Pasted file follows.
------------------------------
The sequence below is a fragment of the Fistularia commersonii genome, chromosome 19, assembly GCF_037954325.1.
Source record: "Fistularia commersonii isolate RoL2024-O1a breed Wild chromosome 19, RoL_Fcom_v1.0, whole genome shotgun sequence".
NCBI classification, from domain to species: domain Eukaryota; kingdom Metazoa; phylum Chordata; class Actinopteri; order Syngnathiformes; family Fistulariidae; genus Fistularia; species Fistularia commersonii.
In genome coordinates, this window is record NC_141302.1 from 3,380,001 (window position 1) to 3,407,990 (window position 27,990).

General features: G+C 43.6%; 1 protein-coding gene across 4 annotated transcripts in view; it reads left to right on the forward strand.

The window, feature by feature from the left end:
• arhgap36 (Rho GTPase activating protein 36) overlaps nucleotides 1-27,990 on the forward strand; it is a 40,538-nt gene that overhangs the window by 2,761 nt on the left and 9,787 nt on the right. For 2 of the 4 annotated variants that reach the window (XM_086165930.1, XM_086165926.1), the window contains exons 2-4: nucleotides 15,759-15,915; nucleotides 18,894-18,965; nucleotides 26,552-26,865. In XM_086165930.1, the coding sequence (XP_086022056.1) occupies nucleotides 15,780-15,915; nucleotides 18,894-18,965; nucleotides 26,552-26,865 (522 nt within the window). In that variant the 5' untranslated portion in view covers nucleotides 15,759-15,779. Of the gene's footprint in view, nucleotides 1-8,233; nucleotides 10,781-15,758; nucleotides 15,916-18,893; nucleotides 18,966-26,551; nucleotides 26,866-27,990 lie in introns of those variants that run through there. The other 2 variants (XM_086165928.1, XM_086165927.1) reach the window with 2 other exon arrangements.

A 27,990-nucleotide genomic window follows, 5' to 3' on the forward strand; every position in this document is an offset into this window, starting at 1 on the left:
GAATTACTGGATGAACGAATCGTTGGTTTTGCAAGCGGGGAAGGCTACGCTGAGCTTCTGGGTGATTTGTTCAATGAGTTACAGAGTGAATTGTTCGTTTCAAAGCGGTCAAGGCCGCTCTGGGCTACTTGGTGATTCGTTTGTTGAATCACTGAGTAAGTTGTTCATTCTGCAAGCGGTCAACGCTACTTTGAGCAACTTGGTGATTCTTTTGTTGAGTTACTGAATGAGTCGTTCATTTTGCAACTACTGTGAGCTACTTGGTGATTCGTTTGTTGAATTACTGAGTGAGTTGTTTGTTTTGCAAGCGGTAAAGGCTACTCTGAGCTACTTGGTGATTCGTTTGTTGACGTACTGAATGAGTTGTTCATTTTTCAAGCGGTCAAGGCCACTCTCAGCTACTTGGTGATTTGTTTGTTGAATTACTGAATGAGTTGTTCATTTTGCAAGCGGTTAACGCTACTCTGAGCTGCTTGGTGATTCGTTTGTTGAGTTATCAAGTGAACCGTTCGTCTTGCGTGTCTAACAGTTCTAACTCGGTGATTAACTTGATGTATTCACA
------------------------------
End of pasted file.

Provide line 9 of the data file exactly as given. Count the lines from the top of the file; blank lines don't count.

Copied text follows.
GAATTACTGGATGAACGAATCGTTGGTTTTGCAAGCGGGGAAGGCTACGCTGAGCTTCTGGGTGATTTGTTCAATGAGTTACAGAGTGAATTGTTCGTTTCAAAGCGGTCAAGGCCGCTCTGGGCTACTTGGTGATTCGTTTGTTGAATCACTGAGTAAGTTGTTCATTCTGCAAGCGGTCAACGCTACTTTGAGCAACTTGGTGATTCTTTTGTTGAGTTACTGAATGAGTCGTTCATTTTGCAACTACTGTGAGCTACTTGGTGATTCGTTTGTTGAATTACTGAGTGAGTTGTTTGTTTTGCAAGCGGTAAAGGCTACTCTGAGCTACTTGGTGATTCGTTTGTTGACGTACTGAATGAGTTGTTCATTTTTCAAGCGGTCAAGGCCACTCTCAGCTACTTGGTGATTTGTTTGTTGAATTACTGAATGAGTTGTTCATTTTGCAAGCGGTTAACGCTACTCTGAGCTGCTTGGTGATTCGTTTGTTGAGTTATCAAGTGAACCGTTCGTCTTGCGTGTCTAACAGTTCTAACTCGGTGATTAACTTGATGTATTCACA